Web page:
As usual, never consider the following commentary associated with these photos as a formal interpretation of the National Electrical Code (NEC). Without criticizing anyone or any product, the following scenarios present us with serious safety questions.

All references are based on the 2005 NEC.


Billie Garner, an electrician at Clark College in Vancouver, Wash., found this ridiculous arrangement while investigating an overhead light outage in an elevator. His initial system check revealed the breaker had not tripped, and there was no power present at the light fixture. Further investigation revealed there was power to the car light toggle disconnect switch. However, after he removed the switch cover, the power was gone. When he first checked the fuses, he noticed a slight spark at the base of one unit. This is where a temporary fusing had taken place, which closed the circuit. Upon further inspection, he noticed that someone had installed a hair-like strand of wire between two terminals on the failed fuse (see fuse on left).

Whoever bypassed the overcurrent protection device created a violation of 620.61, which states that overcurrent protection shall be provided in accordance with 620.61(A) through 620.61(D). More specifically, 620.61(A) states, “Operating devices and control and signaling circuits shall be protected against overcurrent in accordance with the requirements of 725.23 and 725.24. Class 2 power-limited circuits shall be protected against overcurrent in accordance with the requirements of Chapter 9, Notes to Tables 11(A) and 11(B).”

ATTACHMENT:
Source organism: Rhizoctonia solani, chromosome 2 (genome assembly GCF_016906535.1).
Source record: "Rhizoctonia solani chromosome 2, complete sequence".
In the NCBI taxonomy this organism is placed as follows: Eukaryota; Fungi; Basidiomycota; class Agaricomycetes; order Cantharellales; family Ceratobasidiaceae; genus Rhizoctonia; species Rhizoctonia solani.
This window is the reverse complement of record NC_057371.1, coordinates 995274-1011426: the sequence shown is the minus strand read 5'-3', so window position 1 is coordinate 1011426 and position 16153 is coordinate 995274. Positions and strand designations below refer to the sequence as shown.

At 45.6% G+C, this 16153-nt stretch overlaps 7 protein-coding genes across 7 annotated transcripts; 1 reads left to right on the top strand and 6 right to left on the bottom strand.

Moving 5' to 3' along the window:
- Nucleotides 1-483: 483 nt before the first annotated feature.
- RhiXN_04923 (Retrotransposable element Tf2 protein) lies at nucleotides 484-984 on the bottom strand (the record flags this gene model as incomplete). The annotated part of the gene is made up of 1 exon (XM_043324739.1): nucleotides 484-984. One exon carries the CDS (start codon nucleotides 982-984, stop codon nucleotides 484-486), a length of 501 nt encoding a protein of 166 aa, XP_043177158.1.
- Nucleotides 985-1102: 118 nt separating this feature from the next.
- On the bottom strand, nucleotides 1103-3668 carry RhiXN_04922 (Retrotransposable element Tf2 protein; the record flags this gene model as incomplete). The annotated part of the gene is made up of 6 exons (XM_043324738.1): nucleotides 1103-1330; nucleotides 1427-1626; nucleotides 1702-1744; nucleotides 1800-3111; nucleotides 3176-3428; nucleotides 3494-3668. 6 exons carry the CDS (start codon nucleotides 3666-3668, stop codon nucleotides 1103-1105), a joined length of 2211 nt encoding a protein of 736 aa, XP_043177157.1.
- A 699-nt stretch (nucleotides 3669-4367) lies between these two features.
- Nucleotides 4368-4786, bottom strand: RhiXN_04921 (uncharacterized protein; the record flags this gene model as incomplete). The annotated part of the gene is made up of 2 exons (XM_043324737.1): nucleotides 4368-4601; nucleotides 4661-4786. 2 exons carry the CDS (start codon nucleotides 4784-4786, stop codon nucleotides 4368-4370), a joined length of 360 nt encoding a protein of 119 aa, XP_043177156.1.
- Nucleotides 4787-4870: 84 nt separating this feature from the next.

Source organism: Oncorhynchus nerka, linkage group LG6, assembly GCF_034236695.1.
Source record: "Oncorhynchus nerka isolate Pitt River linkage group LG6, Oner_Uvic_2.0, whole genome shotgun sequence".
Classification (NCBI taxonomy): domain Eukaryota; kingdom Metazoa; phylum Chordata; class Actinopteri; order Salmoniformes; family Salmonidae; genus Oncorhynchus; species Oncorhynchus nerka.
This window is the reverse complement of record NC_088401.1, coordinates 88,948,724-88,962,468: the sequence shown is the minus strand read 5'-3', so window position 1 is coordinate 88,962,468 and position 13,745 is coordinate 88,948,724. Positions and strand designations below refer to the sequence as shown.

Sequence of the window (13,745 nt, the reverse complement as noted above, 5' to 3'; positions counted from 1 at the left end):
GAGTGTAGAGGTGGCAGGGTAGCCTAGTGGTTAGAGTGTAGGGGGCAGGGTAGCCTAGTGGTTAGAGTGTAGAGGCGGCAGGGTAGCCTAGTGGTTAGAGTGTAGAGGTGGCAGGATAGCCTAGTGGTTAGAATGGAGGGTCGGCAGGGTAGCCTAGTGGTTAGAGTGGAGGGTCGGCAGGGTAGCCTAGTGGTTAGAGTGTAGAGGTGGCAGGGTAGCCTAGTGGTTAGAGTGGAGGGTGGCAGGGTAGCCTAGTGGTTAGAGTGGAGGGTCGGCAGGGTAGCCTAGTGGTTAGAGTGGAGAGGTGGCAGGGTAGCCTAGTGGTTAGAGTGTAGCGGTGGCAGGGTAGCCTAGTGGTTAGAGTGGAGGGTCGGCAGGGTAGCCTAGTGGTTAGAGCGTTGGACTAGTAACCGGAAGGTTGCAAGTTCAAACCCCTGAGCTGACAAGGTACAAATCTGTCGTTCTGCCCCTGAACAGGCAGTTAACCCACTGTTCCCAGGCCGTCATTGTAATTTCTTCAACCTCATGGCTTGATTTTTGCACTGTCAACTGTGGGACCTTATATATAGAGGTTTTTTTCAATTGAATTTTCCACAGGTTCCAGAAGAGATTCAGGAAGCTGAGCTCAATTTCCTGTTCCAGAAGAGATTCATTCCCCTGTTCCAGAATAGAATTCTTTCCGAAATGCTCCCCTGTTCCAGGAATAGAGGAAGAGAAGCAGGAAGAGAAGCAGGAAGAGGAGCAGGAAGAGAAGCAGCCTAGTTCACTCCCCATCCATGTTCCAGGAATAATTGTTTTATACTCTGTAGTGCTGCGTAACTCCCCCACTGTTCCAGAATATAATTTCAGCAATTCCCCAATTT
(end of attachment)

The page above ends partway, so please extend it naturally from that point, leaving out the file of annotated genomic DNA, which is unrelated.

Derek Thomas, an eight-year journeyman electrician, ran across this installation in a mechanical loft of a new church while working for Classic Electric and Design in Plymouth Meeting, Pa. “The disconnect was feeding heating elements in air handlers,” said Thomas.

How did they get there? “Over a long Thanksgiving weekend the temperature dropped, and one of the subcontractors was screaming for heat. The HVAC contractor came in when we were not there and improvised to get the units running,” said Thomas.

The person who installed these so-called “thinwall fuses” obviously had no regard for human life or property. An overcurrent condition on this system would most likely lead to a horrible ending.

Article 240, Part VI outlines the requirements for a safe installation of cartridge fuses and fuseholders. General marking rules for fuses can be found in 240.60(C).

Found a Code Violation? E-mail your photos to Joe Tedesco at